Geoff Downes: It was tough of course, because Chris was such an integral element over the years, but it was his wish that the band continues into the future and hopefully we are continuing that legacy.

R&MIMB: Now let's talk about your last tour (the one where you proposed the entire track list of "Drama" and "Fragile"). Particularly about Drama: it is one of the most controversial albums you've ever released (for music critics and general opinion). With the exception of the supporting tour, why have you never played any track of "Drama" live? And why did you take this decision after 36 years?
Geoff Downes: That's not exactly true, as Machine Messiah & Tempus Fugit have been played over the years by various lineups. However this was the first time the album has been performed in its entirety. It's something many fans of that album have been asking for some time.

R&MIMB: In the transition between the '70s and the ' 80s, your sound changed. Why?
Geoff Downes: I believe the combination of myself and Trevor Horn joining in 1980 opened up a whole new chapter for Yes's music, which became even more pronounced on the 90125 album

R&MIMB: Can you tell us about a live concert you are particularly fond of and why?
Geoff Downes: Can't forget the 3 consecutive nights we played at Madison Square Garden, NYC in 1980. That was a trip!

R&MIMB: In recent years we have seen the record market grow, but above all the return to "old school" supports, like vinyl records. What do you think of this "return to the past"?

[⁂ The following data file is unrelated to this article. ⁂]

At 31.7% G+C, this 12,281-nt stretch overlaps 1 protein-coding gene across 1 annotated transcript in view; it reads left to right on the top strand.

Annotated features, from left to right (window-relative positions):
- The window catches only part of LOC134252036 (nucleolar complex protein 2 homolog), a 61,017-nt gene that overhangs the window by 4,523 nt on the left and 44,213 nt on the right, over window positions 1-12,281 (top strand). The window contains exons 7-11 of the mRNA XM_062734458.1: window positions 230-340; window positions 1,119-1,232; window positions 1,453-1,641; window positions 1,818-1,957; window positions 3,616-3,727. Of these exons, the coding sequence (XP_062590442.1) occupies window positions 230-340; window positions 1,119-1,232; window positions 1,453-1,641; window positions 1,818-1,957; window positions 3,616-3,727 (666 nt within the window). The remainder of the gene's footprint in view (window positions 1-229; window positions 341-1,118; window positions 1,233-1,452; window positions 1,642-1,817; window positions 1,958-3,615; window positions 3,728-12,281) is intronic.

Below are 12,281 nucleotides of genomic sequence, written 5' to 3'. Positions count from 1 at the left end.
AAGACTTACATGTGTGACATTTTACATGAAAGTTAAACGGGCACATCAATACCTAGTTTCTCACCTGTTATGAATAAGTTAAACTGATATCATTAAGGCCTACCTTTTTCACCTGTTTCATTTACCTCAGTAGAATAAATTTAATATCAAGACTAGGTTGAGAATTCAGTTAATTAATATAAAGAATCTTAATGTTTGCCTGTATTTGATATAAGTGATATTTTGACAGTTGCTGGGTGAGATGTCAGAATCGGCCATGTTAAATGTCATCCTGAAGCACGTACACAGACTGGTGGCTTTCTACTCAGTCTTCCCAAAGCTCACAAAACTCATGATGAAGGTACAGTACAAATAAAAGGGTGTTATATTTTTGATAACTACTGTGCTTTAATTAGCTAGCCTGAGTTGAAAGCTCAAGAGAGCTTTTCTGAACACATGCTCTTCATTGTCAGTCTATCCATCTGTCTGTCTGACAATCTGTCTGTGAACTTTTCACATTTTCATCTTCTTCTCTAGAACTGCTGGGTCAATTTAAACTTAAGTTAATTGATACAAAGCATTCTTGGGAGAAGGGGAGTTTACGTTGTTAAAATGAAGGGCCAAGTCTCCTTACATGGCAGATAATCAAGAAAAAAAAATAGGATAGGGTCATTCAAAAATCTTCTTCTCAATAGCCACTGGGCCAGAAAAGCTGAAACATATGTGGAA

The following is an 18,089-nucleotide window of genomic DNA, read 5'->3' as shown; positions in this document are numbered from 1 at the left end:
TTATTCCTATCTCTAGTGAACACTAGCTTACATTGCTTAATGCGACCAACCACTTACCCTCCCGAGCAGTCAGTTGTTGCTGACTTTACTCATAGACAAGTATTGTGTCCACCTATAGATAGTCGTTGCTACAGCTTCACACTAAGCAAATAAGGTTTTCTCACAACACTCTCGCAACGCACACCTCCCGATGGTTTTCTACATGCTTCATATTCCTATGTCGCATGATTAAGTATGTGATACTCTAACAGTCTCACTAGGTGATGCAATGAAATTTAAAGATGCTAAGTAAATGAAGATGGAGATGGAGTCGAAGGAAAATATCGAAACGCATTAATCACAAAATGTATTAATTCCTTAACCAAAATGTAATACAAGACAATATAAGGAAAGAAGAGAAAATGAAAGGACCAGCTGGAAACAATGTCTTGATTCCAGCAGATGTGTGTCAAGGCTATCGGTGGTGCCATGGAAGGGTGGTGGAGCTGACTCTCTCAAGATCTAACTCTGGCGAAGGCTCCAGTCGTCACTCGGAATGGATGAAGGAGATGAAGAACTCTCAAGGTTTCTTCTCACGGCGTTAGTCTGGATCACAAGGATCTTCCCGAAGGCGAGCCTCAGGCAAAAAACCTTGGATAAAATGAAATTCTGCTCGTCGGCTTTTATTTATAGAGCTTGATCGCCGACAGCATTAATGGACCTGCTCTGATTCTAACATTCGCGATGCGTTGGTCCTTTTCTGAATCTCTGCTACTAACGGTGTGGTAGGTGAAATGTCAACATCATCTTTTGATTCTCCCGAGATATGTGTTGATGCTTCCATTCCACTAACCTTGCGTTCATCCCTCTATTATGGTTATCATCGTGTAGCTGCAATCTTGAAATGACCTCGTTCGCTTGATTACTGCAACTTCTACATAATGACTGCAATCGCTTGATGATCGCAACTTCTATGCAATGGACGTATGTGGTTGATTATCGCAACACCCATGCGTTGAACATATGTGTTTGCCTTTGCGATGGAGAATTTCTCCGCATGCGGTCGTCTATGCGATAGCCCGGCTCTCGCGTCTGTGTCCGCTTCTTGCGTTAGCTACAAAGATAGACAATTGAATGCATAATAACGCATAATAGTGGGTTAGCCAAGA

Geoff Downes: It's more of a retro/nostalgia trip than anything else I guess. It's not changing the world of music, but more I would equate with collectors of vintage cars not changing the motor industry.

R&MIMB: Today technology allows you to buy digital music in a simple and fast way; how important is it for you to buy "physical" LPs and CDs to keep in your collection?
Geoff Downes: I still like the hard copies. Digital downloads seem so impersonal, and I think it discourages people from appreciating albums as a whole.

R&MIMB: Apart from the new album, what are the future projects of the band?
Geoff Downes: The appeal of bands such as Yes is predominantly in the live setting. This is unlikely to go away hopefully, so the band will continue onward for as long as there are people who want to see us perform!

R&MIMB: People say "never too old to rock and roll" (and, for Prog, obviously). Do you agree with this statement?
Geoff Downes: There is such a wealth of great music in the Progressive scene. Once the music is in your blood, you want to continue for as long as is humanly possible.

R&MIMB: Do you follow today's music scene? Any advice for our readers?
Geoff Downes: Not really. It doesn't interest me much. The great rock/pop songs were written in the 60's, 70's and 80's in my opinion and I've not personally connected with much of the trends since then.

R&MIMB: Is there anything you would like to say to the readers of Rock & Metal in My Blood?
Geoff Downes: Keep on rocking guys!

Interview by Sandro Pistolesi and Lorenzo Mortai. Edited by Yader Lamberti